Abdominal Tubed Pedicle Procedure at Hill End Hospital

13th April 2023


The BAPRAS Collection is working with UCL in supporting new Heritage professionals.
Myrto Staratzi 
is working with us for her placement module as part of her MA Museum Studies. 
She has explored the Collection, then researched and written this piece.

One of four plastic surgery units developed during WW2, Hill End Hospital, St Albans, was one of the main sites that received casualties from Dunkirk. Hill End Hospital used to be a large psychiatric hospital but, with WW2 looming, it was evacuated. Much of the patient load from St Bartholomew’s Hospital was transferred there in order to accommodate more effectively the immense number of casualties anticipated during that time.
Rainsford Mowlem was the lead plastic surgeon at Hill End. It is worth noting that before his time there, Mowlem had experience with treating only four serious burn injuries. During his service at Hill End, reconstructive techniques needed to be developed quickly and effectively. To help with the dissemination of that technical knowledge, Diana “Dickie” Orpen became Mowlem’s artist, between 1942 and 1946.
These sketches show a detailed representation of a complex abdominal tubed pedicle procedure. Dickie was often allowed as little as 15 seconds to view each stage of an operation. Considering this, and the level of detail and artistry these sketches contain, her skills seem even more impressive.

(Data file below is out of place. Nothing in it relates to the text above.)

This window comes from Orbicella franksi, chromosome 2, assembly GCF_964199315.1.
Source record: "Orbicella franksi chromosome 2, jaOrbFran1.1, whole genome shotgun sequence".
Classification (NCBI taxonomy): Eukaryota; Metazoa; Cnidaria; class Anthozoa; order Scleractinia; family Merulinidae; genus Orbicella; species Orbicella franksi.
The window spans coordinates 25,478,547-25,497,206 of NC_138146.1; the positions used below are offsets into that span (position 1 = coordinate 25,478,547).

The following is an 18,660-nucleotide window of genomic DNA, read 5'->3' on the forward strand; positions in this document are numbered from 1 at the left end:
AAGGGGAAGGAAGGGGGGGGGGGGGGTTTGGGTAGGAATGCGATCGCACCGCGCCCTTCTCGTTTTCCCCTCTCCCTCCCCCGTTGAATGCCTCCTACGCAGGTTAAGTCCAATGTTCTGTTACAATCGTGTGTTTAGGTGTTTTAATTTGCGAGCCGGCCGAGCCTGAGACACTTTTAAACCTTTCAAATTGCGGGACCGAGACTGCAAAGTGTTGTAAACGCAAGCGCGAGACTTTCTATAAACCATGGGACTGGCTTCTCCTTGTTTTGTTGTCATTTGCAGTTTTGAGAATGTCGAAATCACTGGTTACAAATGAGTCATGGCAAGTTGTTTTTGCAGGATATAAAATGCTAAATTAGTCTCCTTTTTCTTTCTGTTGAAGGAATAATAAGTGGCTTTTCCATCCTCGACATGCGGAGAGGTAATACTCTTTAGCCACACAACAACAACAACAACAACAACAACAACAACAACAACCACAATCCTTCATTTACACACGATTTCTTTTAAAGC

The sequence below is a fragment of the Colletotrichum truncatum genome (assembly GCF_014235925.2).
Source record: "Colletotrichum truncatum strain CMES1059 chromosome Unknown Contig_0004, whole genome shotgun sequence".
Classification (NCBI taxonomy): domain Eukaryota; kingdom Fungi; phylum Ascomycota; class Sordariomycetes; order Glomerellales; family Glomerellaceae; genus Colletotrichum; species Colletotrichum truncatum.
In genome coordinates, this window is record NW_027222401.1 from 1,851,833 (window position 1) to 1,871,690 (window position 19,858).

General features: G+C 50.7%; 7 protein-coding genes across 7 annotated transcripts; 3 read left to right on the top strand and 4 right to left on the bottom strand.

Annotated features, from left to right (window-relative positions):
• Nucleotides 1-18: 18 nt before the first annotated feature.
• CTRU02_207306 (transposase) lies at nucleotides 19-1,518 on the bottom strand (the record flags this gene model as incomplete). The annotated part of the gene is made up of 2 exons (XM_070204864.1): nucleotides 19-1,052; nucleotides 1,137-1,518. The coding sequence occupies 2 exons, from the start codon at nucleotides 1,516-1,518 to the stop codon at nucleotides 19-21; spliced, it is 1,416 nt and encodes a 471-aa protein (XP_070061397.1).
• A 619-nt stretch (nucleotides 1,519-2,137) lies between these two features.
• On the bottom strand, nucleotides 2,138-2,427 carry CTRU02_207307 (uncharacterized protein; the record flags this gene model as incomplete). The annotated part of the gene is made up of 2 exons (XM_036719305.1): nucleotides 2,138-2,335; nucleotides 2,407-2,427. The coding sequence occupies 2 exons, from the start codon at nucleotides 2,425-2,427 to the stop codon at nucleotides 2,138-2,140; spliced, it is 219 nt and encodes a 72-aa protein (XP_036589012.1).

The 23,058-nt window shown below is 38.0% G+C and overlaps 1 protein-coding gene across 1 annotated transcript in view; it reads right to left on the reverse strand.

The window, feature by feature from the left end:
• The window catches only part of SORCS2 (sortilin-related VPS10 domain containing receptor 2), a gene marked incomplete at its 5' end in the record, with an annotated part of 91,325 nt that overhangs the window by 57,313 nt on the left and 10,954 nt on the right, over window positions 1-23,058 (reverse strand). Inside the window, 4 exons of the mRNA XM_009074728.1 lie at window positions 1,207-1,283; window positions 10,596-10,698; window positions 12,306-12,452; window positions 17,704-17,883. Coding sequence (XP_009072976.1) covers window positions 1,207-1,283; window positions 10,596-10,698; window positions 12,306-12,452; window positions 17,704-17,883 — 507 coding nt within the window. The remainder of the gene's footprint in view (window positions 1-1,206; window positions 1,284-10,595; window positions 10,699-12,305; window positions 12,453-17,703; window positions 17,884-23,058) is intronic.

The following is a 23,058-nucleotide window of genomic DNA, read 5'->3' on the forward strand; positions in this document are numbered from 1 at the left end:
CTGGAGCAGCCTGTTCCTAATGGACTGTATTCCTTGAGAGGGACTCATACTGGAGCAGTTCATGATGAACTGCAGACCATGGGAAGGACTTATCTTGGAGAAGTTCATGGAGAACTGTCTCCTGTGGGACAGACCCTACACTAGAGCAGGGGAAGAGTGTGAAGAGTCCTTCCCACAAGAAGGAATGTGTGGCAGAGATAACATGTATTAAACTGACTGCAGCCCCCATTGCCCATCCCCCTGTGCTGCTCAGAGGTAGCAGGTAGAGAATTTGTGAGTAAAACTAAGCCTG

In Figure 1 we see how the dorsum of this patient’s foot has been significantly injured. Their toes are drawn back by scar contracture, probably the result of a healed burn.
Through the sketches we can see how tissue was transferred from the abdominal area to the patient’s hand. Then from his hand to his foot, where the scar was excised and the foot reconstructed. The first sketch is dated 10th of March 1944. Looking at Figure 2, where the tubed pedicle is finally inset, we can see that the date is almost a month later, the 3rd of April. The patient had to wait for almost a month with his hand and foot connected by the flap, in order for the blood supply to adequately nourish it sufficiently to permit completion of the procedure. Today, thanks to microsurgery, this type of procedure has become essentially obsolete.

April bulletin figure 1

April bulletin figure 2


Back to list page